Thursday, February 10, 2011

On The Commuter Bus to Hell

In the unlikely event that - even for a moment - I were to forget that upon death I am going straight to Hell without passing "Go" and without even getting a whiff of $200, yesterday afternoon brought me a reminder. In the interests of full disclosure, I anticipate my soul's eternal resting place shall not only be somewhere really, really warm (one of the best The Far Side cartoons ever featured the Devil at Hell's front desk checking in new arrivals, "Inferno or no inferno? Just kidding. They're all inferno.") but it is a destination that shall be reached only after an interminably long trip on an overcrowded city bus.

A city bus on which I occupy a center seat.....sandwiched between two obese men both of whom are sweating profusely. In the event I opt for burial over cremation, Margaret shall have, "Dress light", etched upon my tombstone.

The nice thing about being a truly rotten bastard is that I never forget who and what I am. A failing perhaps but one that actually enables me to anticipate a moment such as the one yesterday afternoon before it has completely unfolded, to anticipate how it is going to play out and to savor it in its entirety.

At some point not too terribly late in the afternoon I went to the bank to cash a check. There is a branch of our bank just a mile or two from our office, which I matriculate to on an average of one time a week. Such has been my practice for the past several years. While it has long seemed to me that this particular branch has had an exceptionally high retention rate during the time I have banked there, yesterday they broke in not one, but two, new tellers.

While neither of the youngsters looked familiar to me, I would not have known either was "new" absent them sharing that information with the several customers who were in the bank while I was there. One of the newbies was a young man. His time was being occupied by a guy who was whining to no one in particular about the fact that the roots of a tree on his property had done something to his sewer line, which necessitated him to have to spend $15,000 to repair the damage and to install a new sewer line. He looked my direction for support. I was tempted to say aloud, "Do I look like I give a shit?" which - given the subject matter - would have been wholly appropriate but judging from his reaction to my reaction (his "re-reaction"?) my look alone conveyed that sentiment succinctly.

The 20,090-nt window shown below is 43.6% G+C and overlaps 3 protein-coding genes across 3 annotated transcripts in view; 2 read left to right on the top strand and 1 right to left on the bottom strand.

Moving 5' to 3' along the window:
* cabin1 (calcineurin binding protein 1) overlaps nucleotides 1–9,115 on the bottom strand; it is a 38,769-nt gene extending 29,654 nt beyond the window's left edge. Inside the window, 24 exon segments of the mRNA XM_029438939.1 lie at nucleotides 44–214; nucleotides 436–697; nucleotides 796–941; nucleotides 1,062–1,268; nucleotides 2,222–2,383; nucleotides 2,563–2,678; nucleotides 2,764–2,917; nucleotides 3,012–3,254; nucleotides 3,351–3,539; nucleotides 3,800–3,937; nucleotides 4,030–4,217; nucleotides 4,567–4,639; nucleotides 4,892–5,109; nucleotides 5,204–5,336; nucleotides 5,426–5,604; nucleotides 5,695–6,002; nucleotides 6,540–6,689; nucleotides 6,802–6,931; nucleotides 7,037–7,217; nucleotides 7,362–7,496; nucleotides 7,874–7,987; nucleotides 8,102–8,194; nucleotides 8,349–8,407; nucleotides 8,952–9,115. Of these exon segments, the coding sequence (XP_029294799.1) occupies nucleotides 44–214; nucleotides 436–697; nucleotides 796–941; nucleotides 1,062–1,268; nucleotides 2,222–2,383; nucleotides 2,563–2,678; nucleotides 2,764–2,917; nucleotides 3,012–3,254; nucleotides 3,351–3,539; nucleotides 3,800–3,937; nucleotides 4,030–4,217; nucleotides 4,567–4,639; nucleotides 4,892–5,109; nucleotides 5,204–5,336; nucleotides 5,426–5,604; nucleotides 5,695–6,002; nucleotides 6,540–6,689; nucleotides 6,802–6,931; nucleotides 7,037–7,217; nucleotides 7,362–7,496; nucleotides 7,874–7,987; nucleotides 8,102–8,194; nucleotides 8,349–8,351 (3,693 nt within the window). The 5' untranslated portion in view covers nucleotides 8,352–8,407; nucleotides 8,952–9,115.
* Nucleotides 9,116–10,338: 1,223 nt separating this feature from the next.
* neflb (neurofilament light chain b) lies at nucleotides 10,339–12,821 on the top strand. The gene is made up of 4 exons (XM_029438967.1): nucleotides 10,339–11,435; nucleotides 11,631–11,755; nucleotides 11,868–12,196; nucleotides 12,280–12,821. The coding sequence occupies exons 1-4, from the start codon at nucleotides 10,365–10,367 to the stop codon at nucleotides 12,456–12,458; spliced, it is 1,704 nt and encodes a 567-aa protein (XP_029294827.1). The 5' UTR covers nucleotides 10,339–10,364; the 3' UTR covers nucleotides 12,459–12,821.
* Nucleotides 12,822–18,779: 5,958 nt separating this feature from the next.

While Captain Poopy Pants was regaling Newbie Male with his tale of woe, the hyper-caffeinated little flibbertigibbet ("Take me to the volcano!") who represented the distaff side of the new wave of employees almost knocked herself unconscious making me aware of her availability at the far end of the counter. I did not realize that this little bundle of energy - in order to make eye-to-eye contact with me the customer was standing atop a box or a platform of some sort until after I handed her my check and she had to step away from her side of the counter momentarily. She damn near disappeared from view. Thankfully, with a voice occupying a space on the sound spectrum normally reserved for dog whistles and V-2 rockets even when out of sight, she was impossible to put out of mind.

An experience that felt as if it took all afternoon likely wrapped in less than five minutes. At its conclusion, I had what it was I had come to the bank in search of, which was a cashed check. However, during the experience it took all I could muster to not free the omnipresent counter pen from its chain and poke it squarely through the eye of the young woman on the other side. No single human being should have as much faux good cheer and positivity as was permeating through this young woman's tiny frame. On more than one occasion I thought she was going to spontaneously combust for she was manufacturing so much enthusiasm and energy.

Most assuredly somewhere there is a "New Employee Customer Service Manual" or some such thing for this young woman's employer that lists what to do and what not to do when interacting with customers. I am willing to wager that the print in the manual is black and white and to date no one at the Parsippany branch of my bank has explained to Princess Pep that life is lived in the gray areas. I hope they do so - and soon. I am far too lazy to drive the extra five miles to the next closest branch of the bank to my office. I fear if she does not temper her ridiculous enthusiasm I will one day scale the counter, crumple her up into a little ball and try to send her to the drive thru window in one of those pneumatic tubes.

And while her more experienced cohorts are teaching her the ropes at the bank, I hope they tell her that the lollipops are for customers only. If there is one thing this kid does not need, it is unfettered access to a stimulant.

-AK

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